"all men are created equal, ... endowed by their Creator with certain unalienable Rights, ... [and] to secure these rights, governments are instituted among men, deriving their just powers from the consent of the governed."
The progressive viewpoint rejects this view or regards it as insufficient and might be summarized by these words by Woodrow Wilson, a foremost progressive philosopher and 28th president of the United States:
"The absolute right of the community to determine its own destiny and that of its members. Men as communities are supreme over men as individuals. Limits of wisdom and convenience to the public control there may be: limits of principle there are, upon strict analysis, none."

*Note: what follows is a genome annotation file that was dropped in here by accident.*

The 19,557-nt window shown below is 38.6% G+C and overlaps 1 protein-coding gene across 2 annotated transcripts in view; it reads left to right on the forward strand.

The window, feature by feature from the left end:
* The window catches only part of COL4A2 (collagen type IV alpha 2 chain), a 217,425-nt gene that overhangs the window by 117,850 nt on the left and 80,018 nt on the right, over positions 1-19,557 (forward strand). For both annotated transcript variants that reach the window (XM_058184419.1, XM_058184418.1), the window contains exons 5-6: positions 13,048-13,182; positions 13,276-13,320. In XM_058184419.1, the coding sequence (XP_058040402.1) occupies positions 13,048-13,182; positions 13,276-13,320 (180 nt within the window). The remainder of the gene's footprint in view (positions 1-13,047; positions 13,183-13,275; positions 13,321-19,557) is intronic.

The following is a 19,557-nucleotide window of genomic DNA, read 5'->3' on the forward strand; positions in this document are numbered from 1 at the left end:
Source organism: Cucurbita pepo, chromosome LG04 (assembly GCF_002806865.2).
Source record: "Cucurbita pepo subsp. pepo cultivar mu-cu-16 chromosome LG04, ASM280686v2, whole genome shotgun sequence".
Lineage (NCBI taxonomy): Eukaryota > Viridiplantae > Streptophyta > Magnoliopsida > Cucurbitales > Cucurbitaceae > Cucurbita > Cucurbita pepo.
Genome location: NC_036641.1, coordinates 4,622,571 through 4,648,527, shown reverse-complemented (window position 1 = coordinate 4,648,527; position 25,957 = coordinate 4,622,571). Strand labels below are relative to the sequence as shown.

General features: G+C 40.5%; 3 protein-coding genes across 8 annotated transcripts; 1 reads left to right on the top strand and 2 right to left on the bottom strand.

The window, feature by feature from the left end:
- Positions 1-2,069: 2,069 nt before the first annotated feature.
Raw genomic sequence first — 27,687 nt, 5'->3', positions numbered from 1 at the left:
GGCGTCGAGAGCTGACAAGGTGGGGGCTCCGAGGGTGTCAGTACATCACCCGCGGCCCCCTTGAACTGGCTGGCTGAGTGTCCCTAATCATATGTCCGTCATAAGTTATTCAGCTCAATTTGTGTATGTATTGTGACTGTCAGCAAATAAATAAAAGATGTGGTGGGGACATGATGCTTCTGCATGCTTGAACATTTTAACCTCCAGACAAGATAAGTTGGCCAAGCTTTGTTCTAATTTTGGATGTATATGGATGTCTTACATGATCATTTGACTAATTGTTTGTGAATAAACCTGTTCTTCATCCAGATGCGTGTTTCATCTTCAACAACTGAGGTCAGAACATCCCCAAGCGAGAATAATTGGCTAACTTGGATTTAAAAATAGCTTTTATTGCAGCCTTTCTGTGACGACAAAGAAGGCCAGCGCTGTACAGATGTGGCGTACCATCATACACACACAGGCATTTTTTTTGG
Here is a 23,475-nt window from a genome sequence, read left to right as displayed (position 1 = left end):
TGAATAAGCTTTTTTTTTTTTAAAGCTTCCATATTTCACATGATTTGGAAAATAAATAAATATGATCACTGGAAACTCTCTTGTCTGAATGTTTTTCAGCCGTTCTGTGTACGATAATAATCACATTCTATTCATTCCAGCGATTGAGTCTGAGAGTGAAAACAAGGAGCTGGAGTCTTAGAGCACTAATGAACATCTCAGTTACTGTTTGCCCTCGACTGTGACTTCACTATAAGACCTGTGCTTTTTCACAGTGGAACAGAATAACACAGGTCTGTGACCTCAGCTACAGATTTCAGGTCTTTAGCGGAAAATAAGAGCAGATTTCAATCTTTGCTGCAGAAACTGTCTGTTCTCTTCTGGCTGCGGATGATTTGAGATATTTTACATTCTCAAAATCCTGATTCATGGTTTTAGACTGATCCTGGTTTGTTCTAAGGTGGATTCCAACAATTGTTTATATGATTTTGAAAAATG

These are fundamental differences in worldview. The politics and policies these perspectives gave rise to are also fundamentally different. In practice, both parties have arguably abandoned the founding view and have adopted the progressive view. Government now exists as a way to take from some, including generations unborn, and give to others. Both parties are engaged in a tug-of-war over the levers of this power.
Human Nature & Natural Rights